BAE Systems: Al Yamamah Contract

Part of the debate – in the House of Lords at 5:21 pm on 14th December 2006.

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Photo of Lord Goldsmith Lord Goldsmith Attorney General, Law Officers' Department, Attorney General (Law Officers) 5:21 pm, 14th December 2006

My Lords, with the leave of the House, I shall make a Statement which relates to the investigation by the Serious Fraud Office into BAE Systems plc concerning payments made in relation to the Al Yamamah programme with Saudi Arabia. This afternoon, the Serious Fraud Office has announced that it is discontinuing this investigation. Its statement says:

"The Director of the Serious Fraud Office has decided to discontinue the investigation into the affairs of BAe Systems plc as far as they relate to the Al Yamamah defence contract. This decision has been taken following representations that have been made both to the Attorney General and the Director concerning the need to safeguard national and international security. It has been necessary to balance the need to maintain the rule of law against the wider public interest. No weight has been given to commercial interests or to the national economic interest".

Given the intense interest in this issue and its market sensitivity, I have decided to inform the House this afternoon of this decision and to give a further brief explanation. The SFO has divided its investigation of these matters into three periods. The first period, which it has termed phase one, runs from the mid-1980s until the coming into force of the Anti-terrorism, Crime and Security Act 2001. This Act extended the pre-existing law of corruption to the bribery of overseas officials. The view of the SFO in relation to these payments is that no prosecution should be brought before the coming into force of the new Act. That is a view with which I concur.

The other phases concern the period after the coming into force of the new Act. Phase two covers payments made at about the time of the termination of the arrangements under which payments had previously been made by BAE. Phase three covers a longer period in relation to which at the moment there is little hard evidence that payments were made. In the SFO's view, there is no guarantee that this investigation would lead to prosecution and there are real issues to be determined. In order to complete this investigation, significant further inquiries would be necessary, which would last in the SFO's judgment a further 18 months. It accordingly has concluded that in these circumstances the potential damage to the public interest which such a further period of investigation would cause is such that it should discontinue that investigation now. I agree that there are considerable uncertainties that a prosecution could be brought; indeed, my view goes somewhat further as I consider, having carefully considered the present evidence, that there are obstacles to a successful prosecution so that it is likely that it would not in the end go ahead.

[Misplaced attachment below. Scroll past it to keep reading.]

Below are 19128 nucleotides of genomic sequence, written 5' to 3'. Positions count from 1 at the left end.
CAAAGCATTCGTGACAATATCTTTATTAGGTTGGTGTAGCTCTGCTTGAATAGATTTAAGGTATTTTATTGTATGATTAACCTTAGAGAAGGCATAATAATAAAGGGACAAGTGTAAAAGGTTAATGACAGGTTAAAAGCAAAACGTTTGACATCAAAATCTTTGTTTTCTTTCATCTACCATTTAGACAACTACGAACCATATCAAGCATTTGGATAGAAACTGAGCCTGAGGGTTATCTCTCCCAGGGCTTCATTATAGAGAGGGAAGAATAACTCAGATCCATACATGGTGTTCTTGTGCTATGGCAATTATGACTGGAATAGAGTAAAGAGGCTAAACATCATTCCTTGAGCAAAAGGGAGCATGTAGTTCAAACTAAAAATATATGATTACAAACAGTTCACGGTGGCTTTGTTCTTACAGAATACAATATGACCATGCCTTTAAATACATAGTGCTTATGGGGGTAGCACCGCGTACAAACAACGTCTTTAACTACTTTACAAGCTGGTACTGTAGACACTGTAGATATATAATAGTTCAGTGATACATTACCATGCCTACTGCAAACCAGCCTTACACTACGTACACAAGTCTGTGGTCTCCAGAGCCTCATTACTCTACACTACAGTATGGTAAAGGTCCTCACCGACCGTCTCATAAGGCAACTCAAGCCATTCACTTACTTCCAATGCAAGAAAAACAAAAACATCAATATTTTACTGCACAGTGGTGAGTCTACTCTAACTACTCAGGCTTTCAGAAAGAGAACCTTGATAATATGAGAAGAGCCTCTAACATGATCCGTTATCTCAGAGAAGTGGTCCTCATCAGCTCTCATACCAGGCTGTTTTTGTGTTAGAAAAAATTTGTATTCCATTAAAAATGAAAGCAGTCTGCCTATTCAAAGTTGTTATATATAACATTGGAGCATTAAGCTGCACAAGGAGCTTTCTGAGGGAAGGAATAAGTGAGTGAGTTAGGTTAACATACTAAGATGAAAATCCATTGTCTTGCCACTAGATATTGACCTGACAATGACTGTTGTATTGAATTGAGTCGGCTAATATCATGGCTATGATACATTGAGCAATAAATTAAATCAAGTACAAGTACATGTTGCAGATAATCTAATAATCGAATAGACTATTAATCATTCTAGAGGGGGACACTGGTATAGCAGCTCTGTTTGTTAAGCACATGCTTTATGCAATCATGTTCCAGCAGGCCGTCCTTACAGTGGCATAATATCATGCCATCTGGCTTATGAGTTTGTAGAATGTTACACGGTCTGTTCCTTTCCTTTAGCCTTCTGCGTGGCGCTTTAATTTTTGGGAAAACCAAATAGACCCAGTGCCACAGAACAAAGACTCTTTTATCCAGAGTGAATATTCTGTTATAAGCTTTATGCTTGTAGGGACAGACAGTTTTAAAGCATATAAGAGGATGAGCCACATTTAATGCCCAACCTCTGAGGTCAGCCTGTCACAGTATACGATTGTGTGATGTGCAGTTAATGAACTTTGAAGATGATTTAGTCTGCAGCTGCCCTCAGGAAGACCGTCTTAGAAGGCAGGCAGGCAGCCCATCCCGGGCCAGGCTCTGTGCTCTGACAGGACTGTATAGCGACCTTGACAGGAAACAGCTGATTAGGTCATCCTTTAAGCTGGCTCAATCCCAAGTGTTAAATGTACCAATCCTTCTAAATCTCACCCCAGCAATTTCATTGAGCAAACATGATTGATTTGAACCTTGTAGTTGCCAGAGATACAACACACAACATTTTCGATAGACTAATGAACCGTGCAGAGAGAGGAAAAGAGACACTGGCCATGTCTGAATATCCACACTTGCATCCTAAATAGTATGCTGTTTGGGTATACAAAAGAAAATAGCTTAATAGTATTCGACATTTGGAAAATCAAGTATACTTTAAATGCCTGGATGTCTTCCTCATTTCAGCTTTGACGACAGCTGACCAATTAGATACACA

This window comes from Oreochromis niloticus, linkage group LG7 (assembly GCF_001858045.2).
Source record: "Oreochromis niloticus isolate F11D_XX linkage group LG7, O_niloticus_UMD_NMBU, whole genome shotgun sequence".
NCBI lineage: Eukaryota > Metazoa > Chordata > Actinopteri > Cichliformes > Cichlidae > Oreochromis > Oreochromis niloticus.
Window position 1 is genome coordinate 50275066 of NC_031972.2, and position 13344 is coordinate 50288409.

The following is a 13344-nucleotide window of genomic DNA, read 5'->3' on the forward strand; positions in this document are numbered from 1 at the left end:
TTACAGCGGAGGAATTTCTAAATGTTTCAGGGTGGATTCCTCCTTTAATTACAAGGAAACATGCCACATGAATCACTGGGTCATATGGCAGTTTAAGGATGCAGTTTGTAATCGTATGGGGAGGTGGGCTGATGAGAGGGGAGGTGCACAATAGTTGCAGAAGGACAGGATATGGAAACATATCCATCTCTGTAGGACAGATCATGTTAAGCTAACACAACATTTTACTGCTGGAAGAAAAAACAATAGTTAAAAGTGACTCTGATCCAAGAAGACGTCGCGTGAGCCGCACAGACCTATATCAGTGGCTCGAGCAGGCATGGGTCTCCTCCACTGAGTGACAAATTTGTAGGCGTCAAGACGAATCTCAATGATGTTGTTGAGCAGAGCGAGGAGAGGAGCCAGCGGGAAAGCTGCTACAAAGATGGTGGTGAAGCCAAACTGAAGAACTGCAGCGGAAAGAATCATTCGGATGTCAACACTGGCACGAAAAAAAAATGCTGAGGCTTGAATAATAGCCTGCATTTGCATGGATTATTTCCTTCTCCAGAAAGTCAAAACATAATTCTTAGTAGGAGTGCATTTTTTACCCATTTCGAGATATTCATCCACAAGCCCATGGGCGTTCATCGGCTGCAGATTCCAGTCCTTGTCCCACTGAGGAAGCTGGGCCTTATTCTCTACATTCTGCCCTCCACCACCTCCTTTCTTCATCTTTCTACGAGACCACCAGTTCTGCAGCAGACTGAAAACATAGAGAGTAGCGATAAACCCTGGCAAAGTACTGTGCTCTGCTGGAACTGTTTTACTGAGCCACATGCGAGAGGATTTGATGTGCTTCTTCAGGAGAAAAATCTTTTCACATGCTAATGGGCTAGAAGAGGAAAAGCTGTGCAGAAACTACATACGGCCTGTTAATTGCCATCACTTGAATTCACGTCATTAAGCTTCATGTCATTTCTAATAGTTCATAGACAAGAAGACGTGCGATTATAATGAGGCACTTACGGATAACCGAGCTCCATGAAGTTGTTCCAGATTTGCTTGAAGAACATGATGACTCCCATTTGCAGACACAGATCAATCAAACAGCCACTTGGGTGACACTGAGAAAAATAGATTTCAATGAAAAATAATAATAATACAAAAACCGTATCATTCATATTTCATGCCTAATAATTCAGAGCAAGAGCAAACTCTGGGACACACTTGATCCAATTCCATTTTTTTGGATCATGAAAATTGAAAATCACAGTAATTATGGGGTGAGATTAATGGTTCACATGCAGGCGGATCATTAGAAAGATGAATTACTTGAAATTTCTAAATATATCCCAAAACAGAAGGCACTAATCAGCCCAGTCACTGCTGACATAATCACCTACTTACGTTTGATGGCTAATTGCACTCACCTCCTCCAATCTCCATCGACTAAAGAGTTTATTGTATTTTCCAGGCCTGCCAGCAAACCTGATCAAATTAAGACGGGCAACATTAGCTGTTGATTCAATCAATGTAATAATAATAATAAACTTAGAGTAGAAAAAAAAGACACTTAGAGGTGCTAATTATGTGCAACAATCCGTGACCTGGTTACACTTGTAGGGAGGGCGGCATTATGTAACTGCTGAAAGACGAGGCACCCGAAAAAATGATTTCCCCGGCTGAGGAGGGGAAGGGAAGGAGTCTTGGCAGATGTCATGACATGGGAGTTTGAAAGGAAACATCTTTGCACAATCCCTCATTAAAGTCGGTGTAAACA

As to the public interest considerations, there is a strong public interest in upholding and enforcing the criminal law, in particular against international corruption, which Parliament specifically legislated to prohibit in 2001. In addition I have, as is normal practice in any sensitive case, obtained the views of the Prime Minister and the Foreign and Defence Secretaries as to the public interest considerations raised by this investigation. They have expressed the clear view that continuation of the investigation would cause serious damage to UK/Saudi security, intelligence and diplomatic co-operation, which is likely to have seriously negative consequences for the United Kingdom public interest in terms of both national security and our highest priority foreign policy objectives in the Middle East. The heads of our security and intelligence agencies and our ambassador to Saudi Arabia share this assessment.

Article 5 of the OECD Convention on Combating Bribery of Foreign Public Officials in International Business Transactions precludes me and the Serious Fraud Office from taking into account considerations of the national economic interest or the potential effect upon relations with another state, and we have not done so. Noble Lords will understand that further public comment about the case must inevitably be limited in order to avoid causing unfairness to individuals who have been the subject of investigation or any damage to the wider public interest. It is also appropriate that I should add that the company and individuals involved deny any wrongdoing.

My Lords, that concludes the Statement.